KAWS - 20th Century & Contemporary Art Evening Sale Hong Kong Thursday, March 30, 2023 | Phillips
  • It’s difficult to overstate KAWS’ importance to contemporary art. The American multidisciplinary creative has in many ways come to define the gold standard of an artist in the 21st century: scything down the traditions of art while retaining a successful and singular vision.  



    Early Beginnings


    KAWS has always understood the fundamental requisite of giving his art a stage to flourish. As a street artist in New York City in the 1990s, he honed his skills by developing a signature skull-and-crossbones motif, which he would later evolve into his iconic ‘Companion’ character. This character, a hybrid of popular culture icons, served as a reflection of KAWS’ deep understanding of the power of public art and the ways in which it can shape the cultural landscape. KAWS’ experiences as a street artist also instilled in him a keen sense of the importance of accessibility and audience engagement; by creating art in public spaces, the artist was able to reach a wider reception and make his work a part of the fabric of everyday life. ‘It’s definitely a great training ground [graffiti]. I mean, that's everything. Basically, speaking for myself, you build an image and a presence’, the artist explainsi.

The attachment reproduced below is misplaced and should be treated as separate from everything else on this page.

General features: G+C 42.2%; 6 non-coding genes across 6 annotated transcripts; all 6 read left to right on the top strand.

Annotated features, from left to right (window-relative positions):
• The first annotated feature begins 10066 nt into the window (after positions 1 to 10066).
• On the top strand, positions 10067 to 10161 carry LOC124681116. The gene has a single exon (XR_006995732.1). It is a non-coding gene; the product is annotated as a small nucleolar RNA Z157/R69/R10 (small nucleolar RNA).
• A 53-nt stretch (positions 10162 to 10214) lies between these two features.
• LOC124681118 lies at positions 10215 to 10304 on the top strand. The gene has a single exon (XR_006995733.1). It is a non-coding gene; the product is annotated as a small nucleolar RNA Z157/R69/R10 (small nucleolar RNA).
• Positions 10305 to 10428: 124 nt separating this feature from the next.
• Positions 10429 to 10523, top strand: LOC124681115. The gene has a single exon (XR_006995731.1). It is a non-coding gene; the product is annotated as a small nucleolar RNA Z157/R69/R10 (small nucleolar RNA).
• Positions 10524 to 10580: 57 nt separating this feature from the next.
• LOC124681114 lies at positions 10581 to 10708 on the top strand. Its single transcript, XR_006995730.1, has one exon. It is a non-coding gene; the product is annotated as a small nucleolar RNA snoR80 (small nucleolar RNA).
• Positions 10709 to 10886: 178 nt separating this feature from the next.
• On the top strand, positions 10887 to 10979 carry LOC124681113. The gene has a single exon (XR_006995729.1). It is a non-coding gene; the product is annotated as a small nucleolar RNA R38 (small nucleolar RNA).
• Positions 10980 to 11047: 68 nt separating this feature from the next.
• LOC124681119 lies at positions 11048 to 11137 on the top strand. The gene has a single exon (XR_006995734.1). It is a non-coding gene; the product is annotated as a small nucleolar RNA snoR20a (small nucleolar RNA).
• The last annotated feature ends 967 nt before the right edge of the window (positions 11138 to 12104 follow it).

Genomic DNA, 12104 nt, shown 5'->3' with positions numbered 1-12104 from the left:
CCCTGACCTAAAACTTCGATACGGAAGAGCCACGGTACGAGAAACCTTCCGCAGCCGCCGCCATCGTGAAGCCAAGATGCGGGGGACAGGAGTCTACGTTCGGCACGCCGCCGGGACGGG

KAWS posing with some of his original graffiti work
    Image and Artwork: KAWS


    A Diptych of Popular Chaos


    Adept at subverting and refashioning the familiar in pop culture, KAWS has always tended to cartoons as a means of highlighting the inherent malleability of cultural symbols. As curator Mónica Ramírez-Montagut explains, ‘…we recognise the cartoon characters yet, with KAWS’s intervention, the meaning becomes somewhat subverted…Since we are familiar with these characters…we in fact feel empowered to ponder the meaning and have an opinion. Thus it is up to us to decide whether these are homages or criticisms’ii. The present lot plays well into this satirical reinterpretation. Pinch, painted in 2010, is an extravagant contortion of Cubist measures where the culturally ubiquitous character SpongeBob SquarePants is reconditioned into KAWS’ unique visual vocabulary. Facial features are unanchored and clash together to produce seismic levels of pictorial chaos that is supercharged with raw emotion. By dissecting the figure and isolating certain constituents to magnify the significance of the eyes and mouth, we are compelled to confront these abstracted forms directly. This in turn adds a complex layer to our interpretive process and necessitates our active engagement with the artwork, provoking us to imbue it with our own perspicacious conjectures.


    Despite being rooted in their source imagery, KAWS’s paintings are not appropriations of specific animated cartoon narratives but rather form broader dialogues of universal human emotions. Of his practice, KAWS has commented, ‘even though I use a comic language, my figures are not always reflecting the idealistic cartoon view that I grew up on, where everything has a happy ending’iii.